The only surprising with the Premier League Champions elect was their failure to find a formula that could hold a Madrid side - way off the lead in La Liga – and with the Copa del Rey the only other remaining challenge. The United defeat on Tuesday goes a long way to confirming Pep Guardiola's choice to manage Bayern Munich next season as the right one. Clearly the British teams struggle with the game in Europe, with Celtic facing an unlikely comeback against Juventus in Turin on Wednesday, and Arsenal fearing the worst in their return trip to the Allianz Arena against Bayern. 

On the night though it was the Ferguson’s decisions that highlighted a myopia that fails to see European football as different. The major one being to start Giggs from the kick off in a role, and in a match, that would require a physicality that even the fittest 39 year old would struggle to fulfil. The other decision to absent Rooney from the beginning was also unusual, given he is a player that most in Europe would regard as a threat. Even if he were playing with one leg tied to the other. 

For Real Madrid it was a tough night most of the time and it proved tricky game for Xabi Alonso who was unable to release the ball when marked so closely by an impressive Danny Wellbeck. In addition, the runs of Gonzalo Higuain, tested the defensive line of Rafael, Ferdinand, Vidic and Evra - albeit without any result. The trouble for United compounded perhaps by not allowing Antonio Valencia rampage up the flanks and dilute the attacking flair of Fabio Coentrao. But such is the game that sometimes the tactics can be too clever.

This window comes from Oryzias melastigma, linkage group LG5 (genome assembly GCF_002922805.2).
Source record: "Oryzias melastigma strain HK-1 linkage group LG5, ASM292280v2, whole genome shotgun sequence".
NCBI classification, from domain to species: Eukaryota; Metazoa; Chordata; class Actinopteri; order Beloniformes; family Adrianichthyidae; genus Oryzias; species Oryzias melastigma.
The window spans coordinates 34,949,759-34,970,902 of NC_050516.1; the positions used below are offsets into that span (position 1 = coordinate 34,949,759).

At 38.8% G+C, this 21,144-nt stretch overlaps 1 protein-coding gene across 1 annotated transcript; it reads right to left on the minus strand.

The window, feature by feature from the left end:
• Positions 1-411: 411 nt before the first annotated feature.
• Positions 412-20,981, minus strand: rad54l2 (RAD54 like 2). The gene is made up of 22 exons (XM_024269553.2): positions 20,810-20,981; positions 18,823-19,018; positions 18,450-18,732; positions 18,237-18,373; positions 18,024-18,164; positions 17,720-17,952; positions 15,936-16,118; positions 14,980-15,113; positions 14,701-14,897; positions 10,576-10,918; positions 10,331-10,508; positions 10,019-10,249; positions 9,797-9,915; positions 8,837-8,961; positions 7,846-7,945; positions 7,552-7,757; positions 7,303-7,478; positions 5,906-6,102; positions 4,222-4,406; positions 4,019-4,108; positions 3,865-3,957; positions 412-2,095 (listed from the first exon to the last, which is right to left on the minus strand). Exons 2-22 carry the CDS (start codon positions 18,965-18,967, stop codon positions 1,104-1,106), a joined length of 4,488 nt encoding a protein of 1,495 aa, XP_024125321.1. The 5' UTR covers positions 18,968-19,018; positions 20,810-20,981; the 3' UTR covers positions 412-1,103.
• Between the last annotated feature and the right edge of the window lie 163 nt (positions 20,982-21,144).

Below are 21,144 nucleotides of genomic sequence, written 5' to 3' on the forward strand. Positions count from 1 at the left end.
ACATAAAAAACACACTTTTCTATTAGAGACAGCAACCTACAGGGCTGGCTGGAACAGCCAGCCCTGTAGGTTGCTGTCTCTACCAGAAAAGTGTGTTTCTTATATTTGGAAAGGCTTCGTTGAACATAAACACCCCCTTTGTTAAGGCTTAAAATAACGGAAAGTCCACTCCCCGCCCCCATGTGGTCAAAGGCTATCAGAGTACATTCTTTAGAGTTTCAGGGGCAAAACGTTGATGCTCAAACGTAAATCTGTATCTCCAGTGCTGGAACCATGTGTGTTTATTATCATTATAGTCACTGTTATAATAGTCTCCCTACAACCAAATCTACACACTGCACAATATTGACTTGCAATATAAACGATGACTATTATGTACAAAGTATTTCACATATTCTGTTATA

Which in essence is where Ferguson led to his own downfall. Last season it was basel that put the Reds out at the group stages. 

For Madrid it was a roller coaster night which saw the game come and go, and it was only the arrival of Luka Modric that changed their game plan – and he would have done so facing 10 or 11 men. On the night his movement was sharp and it allowed him find an opportunity inside the right post of David DeGea's goal. A strike of the type that made him so popular with Spurs fans a number of seasons ago. The fact that he has not been a regular in the starting eleven for Madrid makes it more dramatic. On this occasion his goal took the pressure of Cristiano Ronaldo, and rendered that vital goal in the 66th minute. On such moments are Champions League ties balanced. 

The Stretford End was then silenced when Ronaldo put the tie beyond reach three minutes later. 

The damage from the Nani sending off was evidenced by Sir Alex Ferguson’s failure to appear before the post-match cameras, a contrast to the elegance of Mourinho, who was modest in his assessment of the result. Too often in Clasicos he has been on the receiving end of unfavourable or bizarre refereeing decisions. He knows far too well what that feeling is like. 

“Of course we are happy to have qualified, but I expected more from my team. We didn't play well. We took advantage of the ten to 15 minutes after their sending-off. The first half ended scoreless and it was a very tactical game until that point with both sides giving their all. When Luka Modric came on I felt he changed the dynamic of the game in midfield.” explained Jose Mourinho. 

“Having said that, we suffered until the end; United were physically very strong. We suffered too much while they had ten men and the fact that our goalkeeper Diego L√≥pez was our best player in that time says it all. When your keeper is your best player with a numerical advantage it shows you are not controlling the game as you should. Our midfield was filled with players during the later stages, yet we didn't control the match.”